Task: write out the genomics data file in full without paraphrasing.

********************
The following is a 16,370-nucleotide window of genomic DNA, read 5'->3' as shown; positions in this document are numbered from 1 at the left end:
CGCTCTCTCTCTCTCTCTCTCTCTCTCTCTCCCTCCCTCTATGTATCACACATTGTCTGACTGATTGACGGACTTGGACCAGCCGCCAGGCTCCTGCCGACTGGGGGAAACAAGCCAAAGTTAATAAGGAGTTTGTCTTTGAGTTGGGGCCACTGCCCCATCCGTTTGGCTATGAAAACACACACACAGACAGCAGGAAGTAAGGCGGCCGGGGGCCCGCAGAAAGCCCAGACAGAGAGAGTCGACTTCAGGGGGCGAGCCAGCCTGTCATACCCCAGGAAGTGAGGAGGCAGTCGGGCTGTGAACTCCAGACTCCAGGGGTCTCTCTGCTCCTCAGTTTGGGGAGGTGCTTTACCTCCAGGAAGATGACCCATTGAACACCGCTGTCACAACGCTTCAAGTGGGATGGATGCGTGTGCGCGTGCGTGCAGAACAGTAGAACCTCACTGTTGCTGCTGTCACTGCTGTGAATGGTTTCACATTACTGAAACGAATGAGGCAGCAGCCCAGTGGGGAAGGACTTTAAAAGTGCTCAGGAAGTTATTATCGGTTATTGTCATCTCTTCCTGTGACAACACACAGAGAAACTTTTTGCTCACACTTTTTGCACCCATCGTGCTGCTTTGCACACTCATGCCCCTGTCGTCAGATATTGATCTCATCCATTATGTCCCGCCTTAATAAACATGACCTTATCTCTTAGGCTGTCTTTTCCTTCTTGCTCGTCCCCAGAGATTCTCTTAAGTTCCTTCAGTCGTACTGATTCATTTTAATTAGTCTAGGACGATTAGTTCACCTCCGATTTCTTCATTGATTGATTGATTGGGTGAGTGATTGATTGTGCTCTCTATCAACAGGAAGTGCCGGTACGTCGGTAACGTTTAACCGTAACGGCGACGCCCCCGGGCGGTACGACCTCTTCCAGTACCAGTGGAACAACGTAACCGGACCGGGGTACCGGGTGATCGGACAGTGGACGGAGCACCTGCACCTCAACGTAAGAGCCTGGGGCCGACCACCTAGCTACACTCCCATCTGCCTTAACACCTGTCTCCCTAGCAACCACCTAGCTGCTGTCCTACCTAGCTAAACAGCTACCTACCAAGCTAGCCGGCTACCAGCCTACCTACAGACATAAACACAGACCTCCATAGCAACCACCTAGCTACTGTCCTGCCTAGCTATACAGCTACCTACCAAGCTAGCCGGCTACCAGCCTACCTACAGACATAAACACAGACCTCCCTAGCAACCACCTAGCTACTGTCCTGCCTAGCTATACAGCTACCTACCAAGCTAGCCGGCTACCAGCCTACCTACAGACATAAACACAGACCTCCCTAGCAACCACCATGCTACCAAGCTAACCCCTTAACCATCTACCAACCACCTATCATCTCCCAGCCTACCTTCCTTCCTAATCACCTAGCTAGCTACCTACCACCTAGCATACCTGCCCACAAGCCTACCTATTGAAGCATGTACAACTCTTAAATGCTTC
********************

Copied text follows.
The following is a 16,370-nucleotide window of genomic DNA, read 5'->3' as shown; positions in this document are numbered from 1 at the left end:
CGCTCTCTCTCTCTCTCTCTCTCTCTCTCTCCCTCCCTCTATGTATCACACATTGTCTGACTGATTGACGGACTTGGACCAGCCGCCAGGCTCCTGCCGACTGGGGGAAACAAGCCAAAGTTAATAAGGAGTTTGTCTTTGAGTTGGGGCCACTGCCCCATCCGTTTGGCTATGAAAACACACACACAGACAGCAGGAAGTAAGGCGGCCGGGGGCCCGCAGAAAGCCCAGACAGAGAGAGTCGACTTCAGGGGGCGAGCCAGCCTGTCATACCCCAGGAAGTGAGGAGGCAGTCGGGCTGTGAACTCCAGACTCCAGGGGTCTCTCTGCTCCTCAGTTTGGGGAGGTGCTTTACCTCCAGGAAGATGACCCATTGAACACCGCTGTCACAACGCTTCAAGTGGGATGGATGCGTGTGCGCGTGCGTGCAGAACAGTAGAACCTCACTGTTGCTGCTGTCACTGCTGTGAATGGTTTCACATTACTGAAACGAATGAGGCAGCAGCCCAGTGGGGAAGGACTTTAAAAGTGCTCAGGAAGTTATTATCGGTTATTGTCATCTCTTCCTGTGACAACACACAGAGAAACTTTTTGCTCACACTTTTTGCACCCATCGTGCTGCTTTGCACACTCATGCCCCTGTCGTCAGATATTGATCTCATCCATTATGTCCCGCCTTAATAAACATGACCTTATCTCTTAGGCTGTCTTTTCCTTCTTGCTCGTCCCCAGAGATTCTCTTAAGTTCCTTCAGTCGTACTGATTCATTTTAATTAGTCTAGGACGATTAGTTCACCTCCGATTTCTTCATTGATTGATTGATTGGGTGAGTGATTGATTGTGCTCTCTATCAACAGGAAGTGCCGGTACGTCGGTAACGTTTAACCGTAACGGCGACGCCCCCGGGCGGTACGACCTCTTCCAGTACCAGTGGAACAACGTAACCGGACCGGGGTACCGGGTGATCGGACAGTGGACGGAGCACCTGCACCTCAACGTAAGAGCCTGGGGCCGACCACCTAGCTACACTCCCATCTGCCTTAACACCTGTCTCCCTAGCAACCACCTAGCTGCTGTCCTACCTAGCTAAACAGCTACCTACCAAGCTAGCCGGCTACCAGCCTACCTACAGACATAAACACAGACCTCCATAGCAACCACCTAGCTACTGTCCTGCCTAGCTATACAGCTACCTACCAAGCTAGCCGGCTACCAGCCTACCTACAGACATAAACACAGACCTCCCTAGCAACCACCTAGCTACTGTCCTGCCTAGCTATACAGCTACCTACCAAGCTAGCCGGCTACCAGCCTACCTACAGACATAAACACAGACCTCCCTAGCAACCACCATGCTACCAAGCTAACCCCTTAACCATCTACCAACCACCTATCATCTCCCAGCCTACCTTCCTTCCTAATCACCTAGCTAGCTACCTACCACCTAGCATACCTGCCCACAAGCCTACCTATTGAAGCATGTACAACTCTTAAATGCTTC